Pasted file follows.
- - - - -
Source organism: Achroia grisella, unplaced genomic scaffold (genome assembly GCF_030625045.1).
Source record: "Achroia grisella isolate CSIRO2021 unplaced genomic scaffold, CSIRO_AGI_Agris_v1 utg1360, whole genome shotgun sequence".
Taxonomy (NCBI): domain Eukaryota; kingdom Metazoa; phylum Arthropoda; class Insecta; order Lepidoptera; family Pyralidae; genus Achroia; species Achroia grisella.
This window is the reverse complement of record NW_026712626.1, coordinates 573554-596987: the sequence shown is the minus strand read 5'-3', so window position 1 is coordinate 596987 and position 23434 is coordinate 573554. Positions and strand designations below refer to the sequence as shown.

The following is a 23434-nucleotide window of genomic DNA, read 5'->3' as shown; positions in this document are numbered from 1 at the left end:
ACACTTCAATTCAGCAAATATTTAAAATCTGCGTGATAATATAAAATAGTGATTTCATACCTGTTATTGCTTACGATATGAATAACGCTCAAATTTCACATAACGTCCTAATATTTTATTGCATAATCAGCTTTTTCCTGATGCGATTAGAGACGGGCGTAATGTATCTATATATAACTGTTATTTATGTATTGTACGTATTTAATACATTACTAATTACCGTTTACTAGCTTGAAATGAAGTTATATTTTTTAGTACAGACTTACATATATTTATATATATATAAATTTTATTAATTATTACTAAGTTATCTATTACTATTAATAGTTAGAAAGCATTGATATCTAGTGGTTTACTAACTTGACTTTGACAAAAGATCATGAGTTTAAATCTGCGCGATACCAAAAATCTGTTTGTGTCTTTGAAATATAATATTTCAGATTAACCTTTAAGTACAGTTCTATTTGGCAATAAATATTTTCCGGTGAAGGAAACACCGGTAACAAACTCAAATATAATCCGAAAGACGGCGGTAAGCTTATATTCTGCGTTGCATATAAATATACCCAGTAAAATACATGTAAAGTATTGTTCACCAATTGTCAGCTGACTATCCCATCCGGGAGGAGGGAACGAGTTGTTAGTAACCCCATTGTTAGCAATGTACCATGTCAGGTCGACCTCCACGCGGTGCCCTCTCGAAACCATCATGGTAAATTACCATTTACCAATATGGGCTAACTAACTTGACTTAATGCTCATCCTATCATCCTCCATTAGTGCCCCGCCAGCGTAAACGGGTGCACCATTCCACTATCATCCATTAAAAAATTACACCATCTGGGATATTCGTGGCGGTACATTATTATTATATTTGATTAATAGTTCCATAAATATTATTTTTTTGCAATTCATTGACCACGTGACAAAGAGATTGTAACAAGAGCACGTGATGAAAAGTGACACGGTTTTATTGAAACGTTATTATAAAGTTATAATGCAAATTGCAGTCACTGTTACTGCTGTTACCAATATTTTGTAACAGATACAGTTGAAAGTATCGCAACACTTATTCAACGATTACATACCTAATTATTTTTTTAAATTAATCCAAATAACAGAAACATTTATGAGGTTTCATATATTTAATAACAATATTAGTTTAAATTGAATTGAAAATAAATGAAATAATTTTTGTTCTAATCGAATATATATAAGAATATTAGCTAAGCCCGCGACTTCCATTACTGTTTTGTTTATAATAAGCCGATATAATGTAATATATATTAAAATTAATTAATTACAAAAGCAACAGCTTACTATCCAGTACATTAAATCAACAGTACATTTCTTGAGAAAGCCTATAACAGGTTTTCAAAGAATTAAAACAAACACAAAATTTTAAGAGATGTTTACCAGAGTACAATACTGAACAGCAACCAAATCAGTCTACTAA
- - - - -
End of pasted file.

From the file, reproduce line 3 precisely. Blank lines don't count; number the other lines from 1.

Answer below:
Taxonomy (NCBI): domain Eukaryota; kingdom Metazoa; phylum Arthropoda; class Insecta; order Lepidoptera; family Pyralidae; genus Achroia; species Achroia grisella.